Lee Njagi, an official in the ministry of health and his counterpart from the ministry of education, Margaret Mwirigi, joined their counterparts from other African countries to participate in the three weeks training program on HIV/Aids prevention, care and management.
During an interview with Xinhua in Nairobi on Friday, the officials said the training improved their knowledge of the killer disease.
“Our training revolved around basic control measures on HIV/Aids for African countries. We learnt how China managed the disease and how we can apply those lessons here in Kenya,” said Njagi.
Kenya is among the top five countries that have the highest HIV/Aids burden globally. Statistics from the ministry of health indicate that 1.6 million Kenyans are living with the Aids virus while an estimated 850,000 are taking anti-retroviral drugs (ARVs).
Njagi noted that Kenya could borrow best practices from China to help reduce new infections and strengthen care and management of the infected citizens.
“China has a unique model of dealing with HIV/Aids. The country’s major success has been on research and innovative ways of dealing with specific risk groups like commercial sex workers, intravenous drug users and gays,” said Njagi, adding that China has launched vibrant interventions to reduce mother to child transmission of the Aids virus.
During the training in China, Njagi visited rehabilitation centers for high risk groups who shared experiences that could inform roll-out of high impact interventions for their counterparts in Kenya.
“In Kenya, the ministry of health and lobby groups are proactively engaging with the high risk groups, but we need to scale up this effort through testing and advocacy to fight stigma,” Njagi said.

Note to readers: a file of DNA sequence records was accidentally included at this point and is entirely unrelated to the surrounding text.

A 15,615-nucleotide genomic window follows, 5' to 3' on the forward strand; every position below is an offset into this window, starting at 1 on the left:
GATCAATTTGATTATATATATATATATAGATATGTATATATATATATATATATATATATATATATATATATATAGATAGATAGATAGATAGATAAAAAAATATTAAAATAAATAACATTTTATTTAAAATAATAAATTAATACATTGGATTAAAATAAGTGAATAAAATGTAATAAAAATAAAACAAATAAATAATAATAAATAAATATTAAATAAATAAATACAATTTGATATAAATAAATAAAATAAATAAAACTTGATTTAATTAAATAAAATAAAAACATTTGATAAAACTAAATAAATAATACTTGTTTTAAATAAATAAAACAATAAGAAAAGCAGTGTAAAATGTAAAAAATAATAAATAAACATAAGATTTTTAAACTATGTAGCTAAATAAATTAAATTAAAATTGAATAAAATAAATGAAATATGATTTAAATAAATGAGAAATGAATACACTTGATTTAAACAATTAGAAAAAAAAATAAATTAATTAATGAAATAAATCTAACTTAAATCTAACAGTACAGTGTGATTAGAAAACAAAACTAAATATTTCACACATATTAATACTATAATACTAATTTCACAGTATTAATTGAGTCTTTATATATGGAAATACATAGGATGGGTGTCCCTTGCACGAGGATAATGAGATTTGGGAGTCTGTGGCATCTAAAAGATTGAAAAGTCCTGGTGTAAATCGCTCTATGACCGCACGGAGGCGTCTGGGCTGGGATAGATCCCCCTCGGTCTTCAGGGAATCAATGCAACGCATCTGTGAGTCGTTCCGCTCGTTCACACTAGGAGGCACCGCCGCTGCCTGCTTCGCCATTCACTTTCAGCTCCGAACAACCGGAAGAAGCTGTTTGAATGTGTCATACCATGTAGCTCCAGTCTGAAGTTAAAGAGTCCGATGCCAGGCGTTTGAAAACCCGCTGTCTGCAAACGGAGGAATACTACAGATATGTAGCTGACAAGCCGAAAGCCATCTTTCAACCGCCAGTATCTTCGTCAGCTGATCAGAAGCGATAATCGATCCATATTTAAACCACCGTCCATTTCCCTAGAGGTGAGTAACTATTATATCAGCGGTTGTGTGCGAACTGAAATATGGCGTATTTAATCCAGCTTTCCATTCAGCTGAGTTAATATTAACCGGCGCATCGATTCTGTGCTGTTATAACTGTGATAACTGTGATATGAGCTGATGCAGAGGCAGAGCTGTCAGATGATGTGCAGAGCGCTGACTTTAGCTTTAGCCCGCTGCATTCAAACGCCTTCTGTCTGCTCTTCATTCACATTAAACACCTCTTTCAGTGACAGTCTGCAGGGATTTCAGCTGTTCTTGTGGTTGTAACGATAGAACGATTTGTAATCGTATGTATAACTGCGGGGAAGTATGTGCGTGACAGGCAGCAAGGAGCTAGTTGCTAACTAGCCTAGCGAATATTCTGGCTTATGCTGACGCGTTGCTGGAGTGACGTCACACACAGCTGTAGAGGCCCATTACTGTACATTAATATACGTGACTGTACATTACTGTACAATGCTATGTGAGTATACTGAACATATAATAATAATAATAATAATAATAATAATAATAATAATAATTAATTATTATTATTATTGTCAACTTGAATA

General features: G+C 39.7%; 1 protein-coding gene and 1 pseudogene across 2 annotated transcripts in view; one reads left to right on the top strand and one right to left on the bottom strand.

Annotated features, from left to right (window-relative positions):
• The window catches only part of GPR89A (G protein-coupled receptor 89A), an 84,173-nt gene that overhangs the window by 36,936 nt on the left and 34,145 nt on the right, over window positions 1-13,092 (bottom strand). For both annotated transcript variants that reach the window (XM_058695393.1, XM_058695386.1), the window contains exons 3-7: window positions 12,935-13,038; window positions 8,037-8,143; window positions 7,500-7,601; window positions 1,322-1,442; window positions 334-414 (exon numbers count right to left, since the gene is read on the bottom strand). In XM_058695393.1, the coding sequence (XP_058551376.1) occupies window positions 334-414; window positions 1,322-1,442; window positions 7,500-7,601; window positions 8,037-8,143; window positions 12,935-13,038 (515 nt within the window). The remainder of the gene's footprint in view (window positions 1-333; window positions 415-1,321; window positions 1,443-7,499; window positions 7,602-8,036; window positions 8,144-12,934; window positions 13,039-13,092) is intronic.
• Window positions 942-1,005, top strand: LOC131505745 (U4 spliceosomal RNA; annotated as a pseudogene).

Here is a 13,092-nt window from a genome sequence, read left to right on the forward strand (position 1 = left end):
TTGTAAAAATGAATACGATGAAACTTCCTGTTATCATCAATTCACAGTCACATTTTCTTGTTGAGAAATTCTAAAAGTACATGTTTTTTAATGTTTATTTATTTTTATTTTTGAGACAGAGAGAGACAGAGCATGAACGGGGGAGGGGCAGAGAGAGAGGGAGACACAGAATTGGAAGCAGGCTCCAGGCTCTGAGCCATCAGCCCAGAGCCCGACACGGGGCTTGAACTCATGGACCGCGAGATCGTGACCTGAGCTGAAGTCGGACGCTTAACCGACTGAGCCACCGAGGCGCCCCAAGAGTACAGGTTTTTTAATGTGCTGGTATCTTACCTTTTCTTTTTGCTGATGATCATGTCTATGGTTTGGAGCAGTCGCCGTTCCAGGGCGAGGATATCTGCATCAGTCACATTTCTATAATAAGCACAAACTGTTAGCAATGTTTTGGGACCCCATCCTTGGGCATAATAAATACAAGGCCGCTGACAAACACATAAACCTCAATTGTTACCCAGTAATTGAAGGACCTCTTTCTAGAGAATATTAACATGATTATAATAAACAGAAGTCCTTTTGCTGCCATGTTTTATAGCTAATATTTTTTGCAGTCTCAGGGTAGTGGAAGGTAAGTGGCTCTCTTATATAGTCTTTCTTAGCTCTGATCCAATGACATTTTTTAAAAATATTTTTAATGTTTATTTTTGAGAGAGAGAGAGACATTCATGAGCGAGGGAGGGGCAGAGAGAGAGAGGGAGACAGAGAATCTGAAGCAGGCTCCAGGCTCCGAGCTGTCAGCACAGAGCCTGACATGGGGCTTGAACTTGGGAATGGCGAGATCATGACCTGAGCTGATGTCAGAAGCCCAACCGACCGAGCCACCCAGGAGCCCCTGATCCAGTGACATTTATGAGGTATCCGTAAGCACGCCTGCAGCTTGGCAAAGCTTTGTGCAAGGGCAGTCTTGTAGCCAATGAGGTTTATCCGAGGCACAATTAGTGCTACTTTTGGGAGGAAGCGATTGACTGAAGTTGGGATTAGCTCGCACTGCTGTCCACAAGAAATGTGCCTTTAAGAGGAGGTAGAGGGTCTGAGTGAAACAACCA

Kenya has made a significant milestone in the war against the Aids pandemic though challenges like stigma and over-reliance on external funding could derail this progress.
Njagi underscored the need for the government and multilateral partners to reboot preventive measures and fight stigma affecting the infected, as well as to revitalize HIV research and advocacy.
“We can draw lessons from China that has made progress in HIV research and relies on factual statistics to inform response to the disease. China has invested in research and does not rely on foreign aid to combat Aids,” said Njagi,noting that traditional Chinese medicine has assisted HIV positive individuals fight opportunistic infections.
“Already, we have initiated outreach programs targeting high risk groups and have re-invigorated awareness and testing.
We have also launched a new strategy to control mother to child transmissions,” Njagi revealed
Margaret Mwirigi,senior director in the ministry of education, said China funded training program improved her knowledge on HIV response among adolescents and youth.
“After the training, I have initiated a program to build the capacity of teachers to handle HIV positive learners. We have conducted sensitization workshops and have developed a sector plan to support HIV positive learners with emphasis on prevention, treatment and care,” Mwirigi told Xinhua.
Kenyan President Uhuru Kenyatta in February launched a comprehensive program to reduce HIV infections and deaths among adolescents and youth. According to the ministry of health, an estimated 260,000 Kenyan adolescents and youth are living with HIV/Aids.
Mwirigi stressed that Kenya should apply China’s successful models on awareness, research and treatment to enhance response to HIV/Aids infections among the youth. Enditem